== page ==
Figure 3 shows the simulated performance of the optimized filter. This is clearly a huge improvement. The insertion loss is about 3 dB, 2 dB better, and the rejection is much better.
Now for the real test, and a critical reason for choosing materials with a more consistent dielectric constant. I performed a Monte Carlo analysis on this filter, again varying only the dielectric constant. But, in this case, we only had to vary it over a range of ±0.02, instead of ±1. The result is dramatically better, as shown in figure 4.
This is a filter that might actually work for a real product that could be reliably re-produced. Of course, this filter does not meet the pass band and stop band requirements, either, but it is sure a lot closer. But, those limits were arbitrarily set. In a real design, this might be adequate. If a better pass band or stop band response was required, then the filter would need more poles. This would make it larger, and it would increase the insertion loss, somewhat, but those are the trade-offs that are necessary when designing microwave filters. Alternatively, other materials, with even lower loss, could be used. This would tend to sharpen the stop band rejection and decrease the insertion loss. Thus, it might be possible to meet the design goals without having to go to more poles. If smaller physical size was required, a material with a higher dielectric constant could be used.
Figure 5 shows the results of an electromagnetic simulation using Momentum GXF from within Genesys on the same graph as the original optimized linear simulation of the RT/Duroid filter. It clearly shows that before attempting to actually manufacture this filter, the design would have to be optimized within an EM simulation program to obtain proper performance. (EM simulation results are in green and orange). Figure 6 shows what the filter would look like. This circuit board is about 4.8" x 3.9".
Figure 6 - Physical Appearance of RT/Duroid 5870 Bandpass Filter
To download an Adobe Acrobat copy of this paper, click here.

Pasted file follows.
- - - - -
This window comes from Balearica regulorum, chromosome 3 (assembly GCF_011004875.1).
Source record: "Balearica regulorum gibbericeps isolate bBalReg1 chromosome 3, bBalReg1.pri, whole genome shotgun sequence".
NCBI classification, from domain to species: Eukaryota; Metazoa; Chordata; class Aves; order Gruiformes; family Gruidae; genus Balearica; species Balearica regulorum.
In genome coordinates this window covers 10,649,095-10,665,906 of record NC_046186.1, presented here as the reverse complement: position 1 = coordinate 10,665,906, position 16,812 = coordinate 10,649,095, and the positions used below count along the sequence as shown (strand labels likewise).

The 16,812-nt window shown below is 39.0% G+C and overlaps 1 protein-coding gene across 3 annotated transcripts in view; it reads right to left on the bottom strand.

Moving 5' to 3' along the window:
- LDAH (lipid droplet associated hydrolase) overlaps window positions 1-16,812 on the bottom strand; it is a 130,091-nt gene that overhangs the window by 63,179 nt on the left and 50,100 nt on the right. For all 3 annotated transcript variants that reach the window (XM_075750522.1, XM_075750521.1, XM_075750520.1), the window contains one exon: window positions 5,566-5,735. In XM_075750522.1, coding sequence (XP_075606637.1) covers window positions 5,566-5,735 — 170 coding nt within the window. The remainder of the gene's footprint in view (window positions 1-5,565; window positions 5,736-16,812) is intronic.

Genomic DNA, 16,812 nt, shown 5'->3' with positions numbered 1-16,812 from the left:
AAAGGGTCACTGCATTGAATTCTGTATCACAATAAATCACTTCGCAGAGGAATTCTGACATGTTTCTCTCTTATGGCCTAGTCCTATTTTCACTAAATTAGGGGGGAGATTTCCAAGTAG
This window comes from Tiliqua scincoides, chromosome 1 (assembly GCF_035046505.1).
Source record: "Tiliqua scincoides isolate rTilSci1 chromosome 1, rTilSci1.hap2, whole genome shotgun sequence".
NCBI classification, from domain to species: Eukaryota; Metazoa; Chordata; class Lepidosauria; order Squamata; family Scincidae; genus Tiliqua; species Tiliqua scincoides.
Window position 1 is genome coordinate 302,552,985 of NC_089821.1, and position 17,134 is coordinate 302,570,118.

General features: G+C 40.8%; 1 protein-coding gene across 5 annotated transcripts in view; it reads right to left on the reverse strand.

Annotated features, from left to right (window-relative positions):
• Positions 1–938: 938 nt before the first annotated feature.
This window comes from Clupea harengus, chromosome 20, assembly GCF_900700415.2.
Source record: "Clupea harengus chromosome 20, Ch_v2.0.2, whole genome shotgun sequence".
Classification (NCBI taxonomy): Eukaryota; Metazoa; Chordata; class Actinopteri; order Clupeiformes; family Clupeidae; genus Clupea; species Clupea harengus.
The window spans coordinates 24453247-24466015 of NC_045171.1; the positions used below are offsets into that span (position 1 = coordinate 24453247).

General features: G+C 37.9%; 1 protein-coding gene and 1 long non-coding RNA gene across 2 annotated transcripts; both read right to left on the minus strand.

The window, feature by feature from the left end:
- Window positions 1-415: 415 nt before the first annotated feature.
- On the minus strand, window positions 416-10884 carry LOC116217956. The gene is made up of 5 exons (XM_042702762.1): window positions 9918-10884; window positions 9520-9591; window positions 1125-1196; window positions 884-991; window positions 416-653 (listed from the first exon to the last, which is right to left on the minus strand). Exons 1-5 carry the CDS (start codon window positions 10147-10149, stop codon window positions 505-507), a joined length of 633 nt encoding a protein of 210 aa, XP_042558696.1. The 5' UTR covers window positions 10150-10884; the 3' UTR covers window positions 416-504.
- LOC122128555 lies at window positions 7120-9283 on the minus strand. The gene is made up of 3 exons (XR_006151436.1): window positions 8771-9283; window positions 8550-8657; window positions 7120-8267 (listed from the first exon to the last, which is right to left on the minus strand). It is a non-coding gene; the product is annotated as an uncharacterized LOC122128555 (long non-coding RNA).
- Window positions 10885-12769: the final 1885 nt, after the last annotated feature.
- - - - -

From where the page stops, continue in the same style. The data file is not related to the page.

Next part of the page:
Copyright 2015, Aerospace Consulting LLC. All rights reserved.
About Aerospace Consulting, LLC
Aerospace Consulting was started in 1982 as a part-time business. The founder, Ed Troy, had just changed jobs from working for a company that made telemetry transmitters and other military communications equipment to a company that produced electronic article surveillance equipment. While working at ICI Americas, Ed had an opportunity to do some design consulting with a company in New York that made hardware related to anti-submarine warfare. Additionally, Narco Avionics needed help in redesigning some DME hardware because the transistor used in their high power pulse transmitter was no longer available and a new amplifier had to be designed and developed. With permission from ICI America's management, Ed started consulting on a part-time basis for these companies that were clearly not competitors of ICI's EAS business. At the same time, Ed, a pilot with commercial, multi-engine, and instrument ratings, was brokering aircraft in his free time. So, given the work for 2 aerospace-related companies and the fact that he was brokering aircraft, Aerospace Consulting seemed a natural name for the company. Today, it might seem a bit of a misnomer since most of Aerospace Consulting's customers are not aerospace companies (although some are), but the name has not been changed. In the 25 years since going full-time, Aerospace Consulting has grown dramatically both in terms of capabilities as well as the types of businesses served. Aerospace Consulting also works with companies, both large and small, that have plenty of RF, microwave, and wireless facilities and employees, but they just need some extra help to get through an especially busy time.
Posted March 11, 2015